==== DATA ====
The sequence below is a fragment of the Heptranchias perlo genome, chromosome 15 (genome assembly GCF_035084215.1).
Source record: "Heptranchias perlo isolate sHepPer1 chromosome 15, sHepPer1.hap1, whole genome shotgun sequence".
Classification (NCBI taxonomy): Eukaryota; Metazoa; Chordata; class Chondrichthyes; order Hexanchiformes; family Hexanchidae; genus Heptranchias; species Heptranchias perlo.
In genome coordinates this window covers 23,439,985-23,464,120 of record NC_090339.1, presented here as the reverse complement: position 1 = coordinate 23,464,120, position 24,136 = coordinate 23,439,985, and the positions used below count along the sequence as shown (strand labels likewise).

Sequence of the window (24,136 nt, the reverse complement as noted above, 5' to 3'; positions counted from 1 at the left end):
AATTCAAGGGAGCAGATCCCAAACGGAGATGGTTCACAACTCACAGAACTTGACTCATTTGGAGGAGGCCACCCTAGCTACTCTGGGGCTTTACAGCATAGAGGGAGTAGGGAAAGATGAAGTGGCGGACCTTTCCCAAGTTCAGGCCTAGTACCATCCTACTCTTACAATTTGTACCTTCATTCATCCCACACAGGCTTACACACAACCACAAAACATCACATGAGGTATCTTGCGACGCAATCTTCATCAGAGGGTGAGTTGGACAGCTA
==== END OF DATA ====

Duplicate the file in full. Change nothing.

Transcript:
The sequence below is a fragment of the Heptranchias perlo genome, chromosome 15 (genome assembly GCF_035084215.1).
Source record: "Heptranchias perlo isolate sHepPer1 chromosome 15, sHepPer1.hap1, whole genome shotgun sequence".
Classification (NCBI taxonomy): Eukaryota; Metazoa; Chordata; class Chondrichthyes; order Hexanchiformes; family Hexanchidae; genus Heptranchias; species Heptranchias perlo.
In genome coordinates this window covers 23,439,985-23,464,120 of record NC_090339.1, presented here as the reverse complement: position 1 = coordinate 23,464,120, position 24,136 = coordinate 23,439,985, and the positions used below count along the sequence as shown (strand labels likewise).

Sequence of the window (24,136 nt, the reverse complement as noted above, 5' to 3'; positions counted from 1 at the left end):
AATTCAAGGGAGCAGATCCCAAACGGAGATGGTTCACAACTCACAGAACTTGACTCATTTGGAGGAGGCCACCCTAGCTACTCTGGGGCTTTACAGCATAGAGGGAGTAGGGAAAGATGAAGTGGCGGACCTTTCCCAAGTTCAGGCCTAGTACCATCCTACTCTTACAATTTGTACCTTCATTCATCCCACACAGGCTTACACACAACCACAAAACATCACATGAGGTATCTTGCGACGCAATCTTCATCAGAGGGTGAGTTGGACAGCTA